All abilities are celebrated at Chillicothe’s non-profit Blue Ridge Community Farm

Elise Zwicky for Chronicle Media

Laura Sniff holds a chicken for a visitor to pet at the nonprofit Blue Ridge Community Farm she owns with her husband in Chillicothe. The Sniffs welcome special needs children and adults to the working farm for field trips and social events. (Photo courtesy of Blue Ridge Community Farm)

Laura and Jim Sniff have long known the benefits of a day in the country for their cognitively disabled son, so the Chillicothe couple is doing everything they can to share that joy with other special needs kids and adults.

The couple own Blue Ridge Community Farm, a nonprofit working farm in Chillicothe that offers field trips, camping and hiking opportunities for special needs people and their families. Soon they plan to offer employment and learning opportunities for adults with special needs, as well.

“Our philosophy is we want to be a place where all abilities are celebrated,” Laura Sniff said. “We want to look past that disability and focus on the abilities of the individual.”

The Sniff family, which includes 18-year-old son Jimmy and 16-year-old daughter Allison, have owned the farm for 15 years but only started living there five years ago. Prior to that they lived in the Dunlap area and brought their son’s classmates to the farm for field trips each fall.

Jimmy Sniff, 18, pets a baby donkey at his family’s nonprofit Blue Ridge Community Farm in Chillicothe. The farm relies on private donations and volunteers to help special needs children and adults. (Photo courtesy of Blue Ridge Community Farm)

“We always had teachers and parents tell us that was the best field trip the class had ever been on,” Sniff said. “My husband and I would kind of look at each other and think: Wow, we didn’t do that much. Just a hayrack ride and a trip around the farm. But they felt it was so calming in the country for their children, and it was a place they could just be themselves and the teachers and parents didn’t have to worry about people staring or that sort of thing.”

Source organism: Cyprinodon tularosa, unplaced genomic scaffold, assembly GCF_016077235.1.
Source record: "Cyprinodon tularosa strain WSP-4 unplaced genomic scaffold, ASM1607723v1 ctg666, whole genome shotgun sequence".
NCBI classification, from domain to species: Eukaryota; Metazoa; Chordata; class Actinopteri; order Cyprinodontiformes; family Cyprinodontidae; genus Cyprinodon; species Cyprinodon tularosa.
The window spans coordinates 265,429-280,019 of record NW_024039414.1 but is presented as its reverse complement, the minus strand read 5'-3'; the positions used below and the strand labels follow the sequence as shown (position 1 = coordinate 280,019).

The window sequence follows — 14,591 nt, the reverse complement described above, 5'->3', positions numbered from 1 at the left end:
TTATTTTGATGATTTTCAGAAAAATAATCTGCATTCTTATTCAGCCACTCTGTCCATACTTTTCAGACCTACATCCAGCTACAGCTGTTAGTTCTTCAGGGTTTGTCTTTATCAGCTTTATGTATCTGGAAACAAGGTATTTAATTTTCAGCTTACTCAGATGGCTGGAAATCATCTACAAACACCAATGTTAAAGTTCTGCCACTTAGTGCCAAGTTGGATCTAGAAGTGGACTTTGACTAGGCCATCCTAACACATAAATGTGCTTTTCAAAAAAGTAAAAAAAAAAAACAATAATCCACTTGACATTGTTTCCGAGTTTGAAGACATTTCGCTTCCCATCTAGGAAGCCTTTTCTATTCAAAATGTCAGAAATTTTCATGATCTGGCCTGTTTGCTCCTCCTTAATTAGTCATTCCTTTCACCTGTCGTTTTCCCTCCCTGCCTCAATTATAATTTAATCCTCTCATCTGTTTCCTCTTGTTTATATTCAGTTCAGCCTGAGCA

Prior to the birth of their son Jimmy, who has autism and significant cognitive impairment, the Sniffs had no experience with special needs children or adults.

“It was a new world with not a lot of instructional books or road maps,” Sniff said. “As our son grew and we started looking toward the future, we realized there aren’t a lot of options for adults with special needs.”

The Sniffs then learned about a place in Texas called Down Home Ranch, which is a working ranch for adults

Visitors paint pumpkins at the nonprofit Blue Ridge Community Farm in Chillicothe. Laura and Jim Sniff welcome about 700 special needs children and adults to the farm yearly for field trips, hiking and social events. (Photo courtesy of Blue Ridge Community Farm)

with special needs founded by the parents of a child with Down Syndrome. They also researched the Share Foundation in northwest Indiana that serves the residential, vocational and social needs of mentally challenged or other-abled adults at its 185-acre facility.